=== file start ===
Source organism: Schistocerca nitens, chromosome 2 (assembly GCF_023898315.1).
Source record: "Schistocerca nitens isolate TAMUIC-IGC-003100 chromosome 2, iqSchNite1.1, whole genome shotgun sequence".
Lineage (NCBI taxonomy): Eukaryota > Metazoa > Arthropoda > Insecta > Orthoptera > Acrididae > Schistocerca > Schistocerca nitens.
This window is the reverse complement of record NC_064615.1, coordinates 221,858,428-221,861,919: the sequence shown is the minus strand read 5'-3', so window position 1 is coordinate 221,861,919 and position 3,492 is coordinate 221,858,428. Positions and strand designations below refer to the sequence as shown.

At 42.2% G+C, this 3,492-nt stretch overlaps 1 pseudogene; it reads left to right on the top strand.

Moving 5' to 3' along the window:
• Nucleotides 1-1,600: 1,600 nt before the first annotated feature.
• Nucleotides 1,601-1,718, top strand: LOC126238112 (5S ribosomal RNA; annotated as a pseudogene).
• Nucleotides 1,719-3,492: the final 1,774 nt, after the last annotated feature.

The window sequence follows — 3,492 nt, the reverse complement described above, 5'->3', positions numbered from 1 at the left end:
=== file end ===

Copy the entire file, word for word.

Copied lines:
Source organism: Schistocerca nitens, chromosome 2 (assembly GCF_023898315.1).
Source record: "Schistocerca nitens isolate TAMUIC-IGC-003100 chromosome 2, iqSchNite1.1, whole genome shotgun sequence".
Lineage (NCBI taxonomy): Eukaryota > Metazoa > Arthropoda > Insecta > Orthoptera > Acrididae > Schistocerca > Schistocerca nitens.
This window is the reverse complement of record NC_064615.1, coordinates 221,858,428-221,861,919: the sequence shown is the minus strand read 5'-3', so window position 1 is coordinate 221,861,919 and position 3,492 is coordinate 221,858,428. Positions and strand designations below refer to the sequence as shown.

At 42.2% G+C, this 3,492-nt stretch overlaps 1 pseudogene; it reads left to right on the top strand.

Moving 5' to 3' along the window:
• Nucleotides 1-1,600: 1,600 nt before the first annotated feature.
• Nucleotides 1,601-1,718, top strand: LOC126238112 (5S ribosomal RNA; annotated as a pseudogene).
• Nucleotides 1,719-3,492: the final 1,774 nt, after the last annotated feature.

The window sequence follows — 3,492 nt, the reverse complement described above, 5'->3', positions numbered from 1 at the left end: